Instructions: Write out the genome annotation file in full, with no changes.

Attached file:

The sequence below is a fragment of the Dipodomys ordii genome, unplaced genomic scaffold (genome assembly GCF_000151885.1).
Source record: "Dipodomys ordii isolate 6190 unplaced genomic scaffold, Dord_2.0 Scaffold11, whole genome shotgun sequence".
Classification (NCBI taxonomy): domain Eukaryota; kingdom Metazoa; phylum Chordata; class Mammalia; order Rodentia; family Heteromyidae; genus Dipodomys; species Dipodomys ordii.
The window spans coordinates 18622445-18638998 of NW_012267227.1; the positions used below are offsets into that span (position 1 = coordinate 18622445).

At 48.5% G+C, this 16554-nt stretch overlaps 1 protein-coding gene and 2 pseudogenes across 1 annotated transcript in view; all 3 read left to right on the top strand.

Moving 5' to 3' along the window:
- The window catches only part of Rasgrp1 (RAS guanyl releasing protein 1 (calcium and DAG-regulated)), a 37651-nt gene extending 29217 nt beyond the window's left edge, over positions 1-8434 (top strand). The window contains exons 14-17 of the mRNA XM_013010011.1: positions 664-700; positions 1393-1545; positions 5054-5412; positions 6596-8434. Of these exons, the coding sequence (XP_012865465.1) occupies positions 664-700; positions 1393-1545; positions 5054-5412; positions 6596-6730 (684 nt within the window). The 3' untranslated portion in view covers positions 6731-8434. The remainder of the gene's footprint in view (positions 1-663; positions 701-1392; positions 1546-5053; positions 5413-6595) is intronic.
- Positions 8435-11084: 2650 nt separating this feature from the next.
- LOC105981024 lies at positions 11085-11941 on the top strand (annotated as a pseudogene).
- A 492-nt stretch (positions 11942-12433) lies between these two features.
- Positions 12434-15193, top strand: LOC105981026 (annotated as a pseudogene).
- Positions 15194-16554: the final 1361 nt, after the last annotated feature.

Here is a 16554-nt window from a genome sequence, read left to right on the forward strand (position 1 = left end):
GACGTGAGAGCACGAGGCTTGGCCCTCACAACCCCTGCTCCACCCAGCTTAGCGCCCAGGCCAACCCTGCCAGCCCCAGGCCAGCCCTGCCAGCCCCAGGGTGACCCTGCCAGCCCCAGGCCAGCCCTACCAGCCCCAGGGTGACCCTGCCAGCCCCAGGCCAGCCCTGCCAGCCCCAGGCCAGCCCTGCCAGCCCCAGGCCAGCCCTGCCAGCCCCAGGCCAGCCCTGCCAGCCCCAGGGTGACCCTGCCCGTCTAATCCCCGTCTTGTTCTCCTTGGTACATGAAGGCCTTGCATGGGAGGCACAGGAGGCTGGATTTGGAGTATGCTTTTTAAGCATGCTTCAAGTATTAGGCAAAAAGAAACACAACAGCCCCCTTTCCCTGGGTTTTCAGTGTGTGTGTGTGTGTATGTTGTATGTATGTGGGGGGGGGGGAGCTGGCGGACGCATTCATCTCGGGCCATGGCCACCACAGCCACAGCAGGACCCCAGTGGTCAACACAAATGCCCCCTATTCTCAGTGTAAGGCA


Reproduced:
The sequence below is a fragment of the Dipodomys ordii genome, unplaced genomic scaffold (genome assembly GCF_000151885.1).
Source record: "Dipodomys ordii isolate 6190 unplaced genomic scaffold, Dord_2.0 Scaffold11, whole genome shotgun sequence".
Classification (NCBI taxonomy): domain Eukaryota; kingdom Metazoa; phylum Chordata; class Mammalia; order Rodentia; family Heteromyidae; genus Dipodomys; species Dipodomys ordii.
The window spans coordinates 18622445-18638998 of NW_012267227.1; the positions used below are offsets into that span (position 1 = coordinate 18622445).

At 48.5% G+C, this 16554-nt stretch overlaps 1 protein-coding gene and 2 pseudogenes across 1 annotated transcript in view; all 3 read left to right on the top strand.

Moving 5' to 3' along the window:
- The window catches only part of Rasgrp1 (RAS guanyl releasing protein 1 (calcium and DAG-regulated)), a 37651-nt gene extending 29217 nt beyond the window's left edge, over positions 1-8434 (top strand). The window contains exons 14-17 of the mRNA XM_013010011.1: positions 664-700; positions 1393-1545; positions 5054-5412; positions 6596-8434. Of these exons, the coding sequence (XP_012865465.1) occupies positions 664-700; positions 1393-1545; positions 5054-5412; positions 6596-6730 (684 nt within the window). The 3' untranslated portion in view covers positions 6731-8434. The remainder of the gene's footprint in view (positions 1-663; positions 701-1392; positions 1546-5053; positions 5413-6595) is intronic.
- Positions 8435-11084: 2650 nt separating this feature from the next.
- LOC105981024 lies at positions 11085-11941 on the top strand (annotated as a pseudogene).
- A 492-nt stretch (positions 11942-12433) lies between these two features.
- Positions 12434-15193, top strand: LOC105981026 (annotated as a pseudogene).
- Positions 15194-16554: the final 1361 nt, after the last annotated feature.

Here is a 16554-nt window from a genome sequence, read left to right on the forward strand (position 1 = left end):
GACGTGAGAGCACGAGGCTTGGCCCTCACAACCCCTGCTCCACCCAGCTTAGCGCCCAGGCCAACCCTGCCAGCCCCAGGCCAGCCCTGCCAGCCCCAGGGTGACCCTGCCAGCCCCAGGCCAGCCCTACCAGCCCCAGGGTGACCCTGCCAGCCCCAGGCCAGCCCTGCCAGCCCCAGGCCAGCCCTGCCAGCCCCAGGCCAGCCCTGCCAGCCCCAGGCCAGCCCTGCCAGCCCCAGGGTGACCCTGCCCGTCTAATCCCCGTCTTGTTCTCCTTGGTACATGAAGGCCTTGCATGGGAGGCACAGGAGGCTGGATTTGGAGTATGCTTTTTAAGCATGCTTCAAGTATTAGGCAAAAAGAAACACAACAGCCCCCTTTCCCTGGGTTTTCAGTGTGTGTGTGTGTGTATGTTGTATGTATGTGGGGGGGGGGGAGCTGGCGGACGCATTCATCTCGGGCCATGGCCACCACAGCCACAGCAGGACCCCAGTGGTCAACACAAATGCCCCCTATTCTCAGTGTAAGGCA